Additionally, regarding the game: I like that you're subverting the "locks must be paired with keys" expectation, and not doing a key-based game. However, how would you reset the game for the next group of people that come in?

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Client 2:

Moving panels to complete a pattern is a decent challenge to give teams, especially if there is some sort of time pressure.

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Reviewer 3:

This idea really captures the whimsical Parisian feel well; I can imagine the adventurers being distracted by the themeing so much that the waste time they could be completing the puzzle! This room is a good combination of a fun puzzle and something that is very unique to the room theme; this helps to draw the adventurers in to the experience and works in its favor.

My main concern for this room is the self-resetting nature of it; you could do something similar to the 5 Wits gear setup but then you lose the impact of the bridge setting to begin with. I also think the puzzle's difficulty could be thought about; it may be too easy for the target success rate.

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Reviewer 4:

The Bridge Locks game is essentially a puzzle game. The combinaton of hidden boards and put them together as puzzle pieces to make a mirror image of the other lock side is a good short game that can be accomplished by players in 2-3 minutes. However, because the concept of the game is somewhat easy, I think the room can be made more challenging if some other game elements are added, for instance, unlock some of the locks to get the pin and etc.

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Storyboard design and website presentation and execution

Client 1:

Great! Your pictures are big enough to see and your text is typed instead of handwritten, THANK YOU!

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Client 2:

The storyboards were clear and tied the games to the theme nicely. A bit of detail about how each room might be lost could have helped round out the reader's understanding of the games.

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Reviewer 3:

The storyboards are clear, have a consistent and unique art style, and are well executed. They are quite good at evoking the Parisian "mood" which the rooms are striving to create in the guests. The drawings in the storyboards definitely illustrate good application of the drawing techniques demonstrated in lecture.

The website is similar in its focus on clarity and good execution. Little details like the font, button formatting, size of pictures, and color selection all work well together to create a visually appealing product. (only suggestion, maybe put "Next" buttons at the bottom so you don't have to scroll back up to go to the next storyboard)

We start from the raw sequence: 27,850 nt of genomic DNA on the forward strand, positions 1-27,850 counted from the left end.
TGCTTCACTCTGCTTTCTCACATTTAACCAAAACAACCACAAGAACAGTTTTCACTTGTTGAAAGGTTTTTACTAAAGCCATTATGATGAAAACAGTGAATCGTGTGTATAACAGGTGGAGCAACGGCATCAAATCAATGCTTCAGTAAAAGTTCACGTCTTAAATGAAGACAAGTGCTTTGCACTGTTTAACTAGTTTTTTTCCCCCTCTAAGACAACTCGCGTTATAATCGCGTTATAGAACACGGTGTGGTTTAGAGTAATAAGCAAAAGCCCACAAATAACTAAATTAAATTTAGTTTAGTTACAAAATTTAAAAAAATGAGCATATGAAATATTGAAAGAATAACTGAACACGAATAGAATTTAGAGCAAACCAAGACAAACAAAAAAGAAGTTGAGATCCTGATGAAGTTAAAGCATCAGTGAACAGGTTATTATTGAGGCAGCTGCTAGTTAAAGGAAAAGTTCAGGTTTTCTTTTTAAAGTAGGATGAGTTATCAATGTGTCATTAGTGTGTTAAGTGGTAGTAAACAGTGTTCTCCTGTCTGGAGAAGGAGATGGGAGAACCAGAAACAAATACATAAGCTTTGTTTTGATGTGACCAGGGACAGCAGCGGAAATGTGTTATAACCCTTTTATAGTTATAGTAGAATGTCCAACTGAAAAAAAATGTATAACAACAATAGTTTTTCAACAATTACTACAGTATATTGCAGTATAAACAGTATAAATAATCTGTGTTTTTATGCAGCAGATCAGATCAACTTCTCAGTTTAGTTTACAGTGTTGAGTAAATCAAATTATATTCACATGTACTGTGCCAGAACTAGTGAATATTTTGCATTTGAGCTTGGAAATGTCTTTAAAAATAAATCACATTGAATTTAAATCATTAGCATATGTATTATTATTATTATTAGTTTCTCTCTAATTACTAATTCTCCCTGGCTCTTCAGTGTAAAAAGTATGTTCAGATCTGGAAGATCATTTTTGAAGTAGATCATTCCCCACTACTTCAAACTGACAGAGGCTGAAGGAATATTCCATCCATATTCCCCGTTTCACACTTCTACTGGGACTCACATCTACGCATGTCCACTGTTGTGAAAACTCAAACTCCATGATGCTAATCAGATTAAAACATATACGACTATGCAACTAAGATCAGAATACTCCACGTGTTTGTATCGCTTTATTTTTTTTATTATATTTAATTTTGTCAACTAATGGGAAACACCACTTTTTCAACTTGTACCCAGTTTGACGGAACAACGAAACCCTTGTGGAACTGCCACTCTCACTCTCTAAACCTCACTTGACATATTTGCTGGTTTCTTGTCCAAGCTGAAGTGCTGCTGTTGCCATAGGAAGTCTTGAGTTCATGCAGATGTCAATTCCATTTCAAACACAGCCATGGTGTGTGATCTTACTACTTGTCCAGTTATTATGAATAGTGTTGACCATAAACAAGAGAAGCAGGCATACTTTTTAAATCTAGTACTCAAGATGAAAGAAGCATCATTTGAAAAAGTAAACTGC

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Reviewer 4:

The website design is very clear, but one thing that can be done better to help reader to navigate is to put a Go Back to Top button on the bottom of the page, because the pages are pretty long and readers have to scroll all the way back to the top once they finish reading the page. The storyboard design is very clear and well excuted. The drawings are well structured and have good perspective viewpoint. The instructions are typed out so that they are very easy to follow.

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Room theme, Paris: engaging and interesting? identifiable with target users?

Client 1:

I think people aged 15-35 certainly know about Paris, but they might not have any ideas about what it entails besides the Eiffel Tower. I don't know if any of these rooms would instantly read as French to someone who comes upon them. That's not necessarily bad, but it's easier to sell a room to someone if they understand what they're seeing.

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Client 2:

Most of the visual elements should be recognizable by the target audience.

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Reviewer 3:

Paris offers a lot of opportunity to create interesting 2.5D wall decorations and create a strong mood through the rooms that evokes the idea of the city itself. A lot of Americans see Paris as the epitome of romantic, beautiful, picturesque living, and the room theme offers a good set of experiences which try to capture that magic.

To me personally, I would be really excited to experience this theme. I do wonder if preferences for this theme would be universal among all age and demographic groups, however, e.g. young guests or others with less fantasy about the city/history itself.

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Reviewer 4:

I think the room is very exciting and fun especially for someone who is interested in French culture. All the rooms fit well into the Paris theme and yet do not require any previous knowledge in the topic, so it can be well enjoyed by players from all backgrounds. The game room design is overall very smart and clever, with some modifications, the game can be made more challenging and clear for the users.